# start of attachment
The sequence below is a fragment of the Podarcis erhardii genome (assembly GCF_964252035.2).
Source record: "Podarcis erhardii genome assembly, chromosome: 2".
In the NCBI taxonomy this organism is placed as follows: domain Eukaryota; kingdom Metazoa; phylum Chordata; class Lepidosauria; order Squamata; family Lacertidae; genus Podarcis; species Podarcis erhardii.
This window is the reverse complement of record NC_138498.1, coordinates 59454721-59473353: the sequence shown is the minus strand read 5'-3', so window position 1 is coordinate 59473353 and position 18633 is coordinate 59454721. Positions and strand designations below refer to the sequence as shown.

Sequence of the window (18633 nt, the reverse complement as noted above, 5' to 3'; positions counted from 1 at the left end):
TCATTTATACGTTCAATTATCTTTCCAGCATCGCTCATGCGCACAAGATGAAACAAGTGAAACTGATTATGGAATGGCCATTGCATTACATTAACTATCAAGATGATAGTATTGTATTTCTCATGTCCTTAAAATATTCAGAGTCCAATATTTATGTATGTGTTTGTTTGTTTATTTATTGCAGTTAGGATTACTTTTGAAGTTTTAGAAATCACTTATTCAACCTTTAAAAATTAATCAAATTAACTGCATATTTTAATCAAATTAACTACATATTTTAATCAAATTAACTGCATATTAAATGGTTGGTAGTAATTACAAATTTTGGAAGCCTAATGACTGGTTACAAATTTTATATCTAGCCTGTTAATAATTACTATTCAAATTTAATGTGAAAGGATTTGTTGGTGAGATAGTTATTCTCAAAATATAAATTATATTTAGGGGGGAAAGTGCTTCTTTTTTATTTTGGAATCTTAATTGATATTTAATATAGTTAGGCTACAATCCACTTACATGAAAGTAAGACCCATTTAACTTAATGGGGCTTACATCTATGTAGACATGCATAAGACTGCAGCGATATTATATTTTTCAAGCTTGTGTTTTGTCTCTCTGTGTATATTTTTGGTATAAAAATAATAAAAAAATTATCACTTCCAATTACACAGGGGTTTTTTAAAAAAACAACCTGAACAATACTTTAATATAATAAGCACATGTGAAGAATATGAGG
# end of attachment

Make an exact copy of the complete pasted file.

The sequence below is a fragment of the Podarcis erhardii genome (assembly GCF_964252035.2).
Source record: "Podarcis erhardii genome assembly, chromosome: 2".
In the NCBI taxonomy this organism is placed as follows: domain Eukaryota; kingdom Metazoa; phylum Chordata; class Lepidosauria; order Squamata; family Lacertidae; genus Podarcis; species Podarcis erhardii.
This window is the reverse complement of record NC_138498.1, coordinates 59454721-59473353: the sequence shown is the minus strand read 5'-3', so window position 1 is coordinate 59473353 and position 18633 is coordinate 59454721. Positions and strand designations below refer to the sequence as shown.

Sequence of the window (18633 nt, the reverse complement as noted above, 5' to 3'; positions counted from 1 at the left end):
TCATTTATACGTTCAATTATCTTTCCAGCATCGCTCATGCGCACAAGATGAAACAAGTGAAACTGATTATGGAATGGCCATTGCATTACATTAACTATCAAGATGATAGTATTGTATTTCTCATGTCCTTAAAATATTCAGAGTCCAATATTTATGTATGTGTTTGTTTGTTTATTTATTGCAGTTAGGATTACTTTTGAAGTTTTAGAAATCACTTATTCAACCTTTAAAAATTAATCAAATTAACTGCATATTTTAATCAAATTAACTACATATTTTAATCAAATTAACTGCATATTAAATGGTTGGTAGTAATTACAAATTTTGGAAGCCTAATGACTGGTTACAAATTTTATATCTAGCCTGTTAATAATTACTATTCAAATTTAATGTGAAAGGATTTGTTGGTGAGATAGTTATTCTCAAAATATAAATTATATTTAGGGGGGAAAGTGCTTCTTTTTTATTTTGGAATCTTAATTGATATTTAATATAGTTAGGCTACAATCCACTTACATGAAAGTAAGACCCATTTAACTTAATGGGGCTTACATCTATGTAGACATGCATAAGACTGCAGCGATATTATATTTTTCAAGCTTGTGTTTTGTCTCTCTGTGTATATTTTTGGTATAAAAATAATAAAAAAATTATCACTTCCAATTACACAGGGGTTTTTTAAAAAAACAACCTGAACAATACTTTAATATAATAAGCACATGTGAAGAATATGAGG